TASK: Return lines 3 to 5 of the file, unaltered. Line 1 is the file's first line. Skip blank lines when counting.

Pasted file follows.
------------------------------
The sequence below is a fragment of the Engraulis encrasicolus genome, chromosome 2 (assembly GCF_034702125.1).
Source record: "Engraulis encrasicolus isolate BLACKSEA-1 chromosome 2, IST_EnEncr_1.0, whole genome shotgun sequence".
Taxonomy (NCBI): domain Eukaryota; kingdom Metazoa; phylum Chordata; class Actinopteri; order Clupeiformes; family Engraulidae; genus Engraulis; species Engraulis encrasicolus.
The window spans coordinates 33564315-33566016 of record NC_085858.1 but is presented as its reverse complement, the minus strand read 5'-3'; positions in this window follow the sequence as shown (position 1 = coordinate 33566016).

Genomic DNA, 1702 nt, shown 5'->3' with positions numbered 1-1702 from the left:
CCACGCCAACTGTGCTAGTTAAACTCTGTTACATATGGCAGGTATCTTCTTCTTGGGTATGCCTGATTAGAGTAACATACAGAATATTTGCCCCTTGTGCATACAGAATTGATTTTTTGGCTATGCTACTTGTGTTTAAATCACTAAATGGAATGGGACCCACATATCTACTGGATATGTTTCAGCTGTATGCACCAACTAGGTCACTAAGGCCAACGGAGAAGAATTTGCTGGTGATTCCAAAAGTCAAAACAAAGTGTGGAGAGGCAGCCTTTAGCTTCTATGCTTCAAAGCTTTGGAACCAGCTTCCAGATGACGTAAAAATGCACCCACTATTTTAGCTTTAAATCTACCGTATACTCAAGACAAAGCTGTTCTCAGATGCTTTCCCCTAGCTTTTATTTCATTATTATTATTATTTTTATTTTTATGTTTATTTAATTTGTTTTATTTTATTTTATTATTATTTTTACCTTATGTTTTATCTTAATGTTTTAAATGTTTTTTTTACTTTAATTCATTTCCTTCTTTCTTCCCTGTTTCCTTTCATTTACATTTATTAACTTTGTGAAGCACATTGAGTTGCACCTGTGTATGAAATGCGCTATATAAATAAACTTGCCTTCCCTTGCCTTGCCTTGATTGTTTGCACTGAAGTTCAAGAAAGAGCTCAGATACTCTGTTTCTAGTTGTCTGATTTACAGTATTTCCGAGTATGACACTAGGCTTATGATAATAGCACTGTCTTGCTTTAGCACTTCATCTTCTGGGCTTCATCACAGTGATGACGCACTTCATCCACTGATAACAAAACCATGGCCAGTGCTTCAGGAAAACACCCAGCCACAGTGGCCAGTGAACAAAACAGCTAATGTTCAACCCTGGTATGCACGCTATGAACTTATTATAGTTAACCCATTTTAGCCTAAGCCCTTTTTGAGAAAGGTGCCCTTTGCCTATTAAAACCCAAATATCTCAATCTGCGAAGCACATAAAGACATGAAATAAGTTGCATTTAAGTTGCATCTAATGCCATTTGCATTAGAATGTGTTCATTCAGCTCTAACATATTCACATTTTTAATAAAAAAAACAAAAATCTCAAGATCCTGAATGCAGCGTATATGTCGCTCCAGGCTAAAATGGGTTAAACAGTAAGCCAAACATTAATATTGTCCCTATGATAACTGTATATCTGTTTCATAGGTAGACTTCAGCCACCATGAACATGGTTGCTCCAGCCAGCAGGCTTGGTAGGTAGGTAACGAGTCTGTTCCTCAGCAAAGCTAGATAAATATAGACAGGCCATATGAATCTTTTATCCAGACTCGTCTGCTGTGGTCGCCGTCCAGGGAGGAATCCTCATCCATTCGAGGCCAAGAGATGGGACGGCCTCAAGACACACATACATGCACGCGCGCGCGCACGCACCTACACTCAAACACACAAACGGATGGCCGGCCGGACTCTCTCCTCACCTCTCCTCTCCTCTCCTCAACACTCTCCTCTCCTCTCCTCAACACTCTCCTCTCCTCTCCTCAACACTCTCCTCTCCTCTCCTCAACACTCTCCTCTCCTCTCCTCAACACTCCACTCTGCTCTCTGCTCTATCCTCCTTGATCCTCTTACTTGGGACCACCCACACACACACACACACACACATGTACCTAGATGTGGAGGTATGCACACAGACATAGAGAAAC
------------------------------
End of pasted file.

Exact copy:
Taxonomy (NCBI): domain Eukaryota; kingdom Metazoa; phylum Chordata; class Actinopteri; order Clupeiformes; family Engraulidae; genus Engraulis; species Engraulis encrasicolus.
The window spans coordinates 33564315-33566016 of record NC_085858.1 but is presented as its reverse complement, the minus strand read 5'-3'; positions in this window follow the sequence as shown (position 1 = coordinate 33566016).

Genomic DNA, 1702 nt, shown 5'->3' with positions numbered 1-1702 from the left: